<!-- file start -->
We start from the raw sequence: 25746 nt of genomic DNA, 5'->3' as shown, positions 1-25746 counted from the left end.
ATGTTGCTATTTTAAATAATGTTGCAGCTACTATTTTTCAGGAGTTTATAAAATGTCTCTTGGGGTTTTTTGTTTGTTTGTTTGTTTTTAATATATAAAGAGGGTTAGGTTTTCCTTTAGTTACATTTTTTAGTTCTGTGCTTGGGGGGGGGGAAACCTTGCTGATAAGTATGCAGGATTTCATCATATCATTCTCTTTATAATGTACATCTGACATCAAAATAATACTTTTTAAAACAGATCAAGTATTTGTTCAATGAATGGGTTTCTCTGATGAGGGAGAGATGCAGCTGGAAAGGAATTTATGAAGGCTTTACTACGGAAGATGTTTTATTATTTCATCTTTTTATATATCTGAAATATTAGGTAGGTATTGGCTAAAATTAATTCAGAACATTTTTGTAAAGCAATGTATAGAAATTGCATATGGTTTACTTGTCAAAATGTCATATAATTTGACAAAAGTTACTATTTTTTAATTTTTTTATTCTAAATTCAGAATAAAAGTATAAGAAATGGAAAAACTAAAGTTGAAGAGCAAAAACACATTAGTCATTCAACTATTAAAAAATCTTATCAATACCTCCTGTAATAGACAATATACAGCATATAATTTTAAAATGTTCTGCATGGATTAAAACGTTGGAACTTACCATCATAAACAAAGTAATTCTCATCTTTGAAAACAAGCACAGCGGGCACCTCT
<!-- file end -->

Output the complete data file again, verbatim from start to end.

We start from the raw sequence: 25746 nt of genomic DNA, 5'->3' as shown, positions 1-25746 counted from the left end.
ATGTTGCTATTTTAAATAATGTTGCAGCTACTATTTTTCAGGAGTTTATAAAATGTCTCTTGGGGTTTTTTGTTTGTTTGTTTGTTTTTAATATATAAAGAGGGTTAGGTTTTCCTTTAGTTACATTTTTTAGTTCTGTGCTTGGGGGGGGGGAAACCTTGCTGATAAGTATGCAGGATTTCATCATATCATTCTCTTTATAATGTACATCTGACATCAAAATAATACTTTTTAAAACAGATCAAGTATTTGTTCAATGAATGGGTTTCTCTGATGAGGGAGAGATGCAGCTGGAAAGGAATTTATGAAGGCTTTACTACGGAAGATGTTTTATTATTTCATCTTTTTATATATCTGAAATATTAGGTAGGTATTGGCTAAAATTAATTCAGAACATTTTTGTAAAGCAATGTATAGAAATTGCATATGGTTTACTTGTCAAAATGTCATATAATTTGACAAAAGTTACTATTTTTTAATTTTTTTATTCTAAATTCAGAATAAAAGTATAAGAAATGGAAAAACTAAAGTTGAAGAGCAAAAACACATTAGTCATTCAACTATTAAAAAATCTTATCAATACCTCCTGTAATAGACAATATACAGCATATAATTTTAAAATGTTCTGCATGGATTAAAACGTTGGAACTTACCATCATAAACAAAGTAATTCTCATCTTTGAAAACAAGCACAGCGGGCACCTCT